Aaron Rudolph’s drive to work from his home in West Hartford to the Walgreen’s Distribution Center in Windsor is usually uneventful. Having special needs and landing a meaningful job often poses more of a challenge.
Rudolph is one of the lucky ones. A story in the Hartford Courant five years ago about a yet-to-be-built Walgreens facility, a meeting with a job counselor at the Bureau of Rehab Services in Hartford, and a drop of good fortune were all part of the young man’s journey toward meaningful employment.
After graduating from high school, Rudolph began a one-year food service training program at Manchester Community College. He was then connected to a job counselor, which led to some work in food services. A job counselor was impressed with his work and suggested that Rudolph might be a good candidate for the Walgreen’s program. Following an interview to assess his job and social skills, and a nine-week, eight-hour a day unpaid training program in different areas of potential employment, followed by nine-week training stints, Rudolph was ultimately hired by Walgreens.
The 24-year old West Hartford resident, who loves the Beatles, Beach Boys and You Tube, has been to Israel four times, and regularly attends The Emanuel Synagogue, recently celebrated his nine-month anniversary as a Walgreens’ employee. While initially hired to work in the AKL division (where he essentially moved quickly up and down the aisles filling orders), he was soon switched to “detrash,” where he rapidly opens boxes and transfers items to plastic bins and places them on a conveyer belt.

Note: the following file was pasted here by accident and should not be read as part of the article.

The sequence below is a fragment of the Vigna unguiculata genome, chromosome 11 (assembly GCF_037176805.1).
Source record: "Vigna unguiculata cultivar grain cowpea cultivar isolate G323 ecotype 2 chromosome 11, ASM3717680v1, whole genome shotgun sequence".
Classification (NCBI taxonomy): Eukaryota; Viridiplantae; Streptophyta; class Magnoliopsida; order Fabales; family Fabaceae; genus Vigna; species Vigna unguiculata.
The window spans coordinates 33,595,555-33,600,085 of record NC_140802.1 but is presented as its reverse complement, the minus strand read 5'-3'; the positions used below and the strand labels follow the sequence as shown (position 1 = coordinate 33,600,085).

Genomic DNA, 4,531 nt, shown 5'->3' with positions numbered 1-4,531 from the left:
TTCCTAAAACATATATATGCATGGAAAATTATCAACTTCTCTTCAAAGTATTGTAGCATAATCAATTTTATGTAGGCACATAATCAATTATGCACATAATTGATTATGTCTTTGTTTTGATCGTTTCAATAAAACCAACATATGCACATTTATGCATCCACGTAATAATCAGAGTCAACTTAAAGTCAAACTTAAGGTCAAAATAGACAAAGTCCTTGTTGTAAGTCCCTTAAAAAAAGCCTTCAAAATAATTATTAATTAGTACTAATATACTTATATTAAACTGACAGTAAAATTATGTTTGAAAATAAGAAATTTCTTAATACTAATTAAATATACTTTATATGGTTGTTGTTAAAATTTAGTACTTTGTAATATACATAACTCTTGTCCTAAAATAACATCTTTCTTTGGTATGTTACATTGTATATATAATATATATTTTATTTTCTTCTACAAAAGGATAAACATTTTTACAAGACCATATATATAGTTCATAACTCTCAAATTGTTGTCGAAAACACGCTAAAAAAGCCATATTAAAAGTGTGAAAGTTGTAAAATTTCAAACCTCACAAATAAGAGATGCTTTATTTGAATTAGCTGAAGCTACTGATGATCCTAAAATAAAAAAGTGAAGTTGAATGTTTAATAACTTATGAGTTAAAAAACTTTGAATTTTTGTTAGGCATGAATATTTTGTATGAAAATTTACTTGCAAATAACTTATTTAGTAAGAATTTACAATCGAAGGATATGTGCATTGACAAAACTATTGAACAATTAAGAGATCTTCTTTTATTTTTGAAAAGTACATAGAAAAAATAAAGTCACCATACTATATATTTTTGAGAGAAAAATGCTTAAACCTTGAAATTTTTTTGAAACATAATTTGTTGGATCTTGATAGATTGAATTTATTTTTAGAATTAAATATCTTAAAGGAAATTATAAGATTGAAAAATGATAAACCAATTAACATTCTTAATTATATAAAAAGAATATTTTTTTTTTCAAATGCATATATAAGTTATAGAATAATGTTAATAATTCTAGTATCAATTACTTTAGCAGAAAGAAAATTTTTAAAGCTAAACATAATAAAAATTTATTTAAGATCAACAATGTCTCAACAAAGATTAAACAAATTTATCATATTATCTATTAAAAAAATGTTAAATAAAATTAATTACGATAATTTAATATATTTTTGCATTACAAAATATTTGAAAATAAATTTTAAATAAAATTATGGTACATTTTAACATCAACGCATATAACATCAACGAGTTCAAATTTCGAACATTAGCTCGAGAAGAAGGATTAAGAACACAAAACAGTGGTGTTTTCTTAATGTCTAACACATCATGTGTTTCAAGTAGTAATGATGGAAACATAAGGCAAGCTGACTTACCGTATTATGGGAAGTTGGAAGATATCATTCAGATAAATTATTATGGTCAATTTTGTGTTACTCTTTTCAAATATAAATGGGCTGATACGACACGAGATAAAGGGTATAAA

Rudolph works 40 hours per week, and has full benefits – like sick time, medical, dental, a 401K and stock options, and soon he will be eligible for two weeks paid vacation.
“When you think of people with cognitive disabilities, they are usually involved in menial jobs or they work in workshops-they often bag groceries or work a few hours a week. And you always worry about how secure the job is-especially during an economic downturn. At Walgreen’s, Aaron has the potential to be there a long time,” reports the young man’s mother, Alison Rudolph, who explains that her son has mild to high functioning autism.
Her son, she says, couldn’t be more proud of his work noting that he “always speaks up and enunciates” when asked about his work” and “never complains when he is asked to do mandatory overtime.”
Rudoph is, perhaps, a bit more candid in describing his work. “It is nice, but it has its tough moments!” he says. “Sometimes the boxes I open are pretty hard. When I open the plastic wrapping, sometimes it goes all over the floor-especially with the huge fan going!”
But he does enjoy the camaraderie of his fellow workers. “I get along with them, I have lunch with them, and we sometimes talk about our weekends,” he says. “I feel great working full time and I feel good about the job!”
“Aaron is a great employee,” Joe Wendover, Walgreens’ outreach manager at the Windsor Distribution Center, told the Ledger. “Hiring Aaron helps to show other employers that it is a good thing and the right thing to do.”
Walgreens invites other companies to tour their distribution center to see that it is truly possible to train and hire people with disabilities. “It is unfortunate that some employers can’t see past a disability,” says Wendover, who will participate in a panel on vocational training and employment at Advance: The Ruderman Jewish Special Needs Funders Conference to be held in New York City on Oct. 20 to discuss funding for special needs programs in the Jewish community (see story).
Alison Rudoph and her husband, Jeff, are impressed with Walgreens’ commitment to hiring people with disabilities.
“In the warehouse, there are people with many kinds of disabilities. I have seen people in wheelchairs, people who are hearing impaired, and many others. As long as you can do the job, you will be employed there. They feel very fortunate that Aaron is part of the Walgreens family. “